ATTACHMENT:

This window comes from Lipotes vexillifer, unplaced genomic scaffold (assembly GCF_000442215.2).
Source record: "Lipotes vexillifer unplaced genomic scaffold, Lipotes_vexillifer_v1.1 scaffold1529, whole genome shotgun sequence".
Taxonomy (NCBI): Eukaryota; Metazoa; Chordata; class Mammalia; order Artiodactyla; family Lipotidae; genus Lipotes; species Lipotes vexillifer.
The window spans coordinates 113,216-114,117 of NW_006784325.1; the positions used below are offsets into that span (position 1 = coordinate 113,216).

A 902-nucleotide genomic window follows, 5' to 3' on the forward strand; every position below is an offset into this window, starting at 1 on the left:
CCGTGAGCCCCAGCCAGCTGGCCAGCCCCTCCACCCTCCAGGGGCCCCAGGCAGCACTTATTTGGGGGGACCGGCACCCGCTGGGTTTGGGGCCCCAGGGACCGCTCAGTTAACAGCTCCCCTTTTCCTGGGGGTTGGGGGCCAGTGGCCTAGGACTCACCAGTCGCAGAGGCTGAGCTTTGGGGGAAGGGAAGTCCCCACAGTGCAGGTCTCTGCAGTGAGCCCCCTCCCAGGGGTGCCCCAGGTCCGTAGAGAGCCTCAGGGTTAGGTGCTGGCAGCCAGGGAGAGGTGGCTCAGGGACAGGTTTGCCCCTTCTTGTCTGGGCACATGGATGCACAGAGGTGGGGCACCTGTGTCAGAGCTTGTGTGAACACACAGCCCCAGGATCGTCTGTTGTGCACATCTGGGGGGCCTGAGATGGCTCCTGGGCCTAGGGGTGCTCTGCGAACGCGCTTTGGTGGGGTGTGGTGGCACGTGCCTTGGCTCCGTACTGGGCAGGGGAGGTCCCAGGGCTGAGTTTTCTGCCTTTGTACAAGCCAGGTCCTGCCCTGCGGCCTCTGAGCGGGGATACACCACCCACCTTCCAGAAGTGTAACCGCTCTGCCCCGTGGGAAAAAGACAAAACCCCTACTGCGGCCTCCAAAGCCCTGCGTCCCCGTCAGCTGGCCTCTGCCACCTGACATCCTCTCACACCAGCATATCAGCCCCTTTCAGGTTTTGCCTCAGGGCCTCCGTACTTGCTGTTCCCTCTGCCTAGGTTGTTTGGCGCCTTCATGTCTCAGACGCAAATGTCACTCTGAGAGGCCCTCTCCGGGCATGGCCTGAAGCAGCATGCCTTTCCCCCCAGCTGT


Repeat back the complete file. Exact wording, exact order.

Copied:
This window comes from Lipotes vexillifer, unplaced genomic scaffold (assembly GCF_000442215.2).
Source record: "Lipotes vexillifer unplaced genomic scaffold, Lipotes_vexillifer_v1.1 scaffold1529, whole genome shotgun sequence".
Taxonomy (NCBI): Eukaryota; Metazoa; Chordata; class Mammalia; order Artiodactyla; family Lipotidae; genus Lipotes; species Lipotes vexillifer.
The window spans coordinates 113,216-114,117 of NW_006784325.1; the positions used below are offsets into that span (position 1 = coordinate 113,216).

A 902-nucleotide genomic window follows, 5' to 3' on the forward strand; every position below is an offset into this window, starting at 1 on the left:
CCGTGAGCCCCAGCCAGCTGGCCAGCCCCTCCACCCTCCAGGGGCCCCAGGCAGCACTTATTTGGGGGGACCGGCACCCGCTGGGTTTGGGGCCCCAGGGACCGCTCAGTTAACAGCTCCCCTTTTCCTGGGGGTTGGGGGCCAGTGGCCTAGGACTCACCAGTCGCAGAGGCTGAGCTTTGGGGGAAGGGAAGTCCCCACAGTGCAGGTCTCTGCAGTGAGCCCCCTCCCAGGGGTGCCCCAGGTCCGTAGAGAGCCTCAGGGTTAGGTGCTGGCAGCCAGGGAGAGGTGGCTCAGGGACAGGTTTGCCCCTTCTTGTCTGGGCACATGGATGCACAGAGGTGGGGCACCTGTGTCAGAGCTTGTGTGAACACACAGCCCCAGGATCGTCTGTTGTGCACATCTGGGGGGCCTGAGATGGCTCCTGGGCCTAGGGGTGCTCTGCGAACGCGCTTTGGTGGGGTGTGGTGGCACGTGCCTTGGCTCCGTACTGGGCAGGGGAGGTCCCAGGGCTGAGTTTTCTGCCTTTGTACAAGCCAGGTCCTGCCCTGCGGCCTCTGAGCGGGGATACACCACCCACCTTCCAGAAGTGTAACCGCTCTGCCCCGTGGGAAAAAGACAAAACCCCTACTGCGGCCTCCAAAGCCCTGCGTCCCCGTCAGCTGGCCTCTGCCACCTGACATCCTCTCACACCAGCATATCAGCCCCTTTCAGGTTTTGCCTCAGGGCCTCCGTACTTGCTGTTCCCTCTGCCTAGGTTGTTTGGCGCCTTCATGTCTCAGACGCAAATGTCACTCTGAGAGGCCCTCTCCGGGCATGGCCTGAAGCAGCATGCCTTTCCCCCCAGCTGT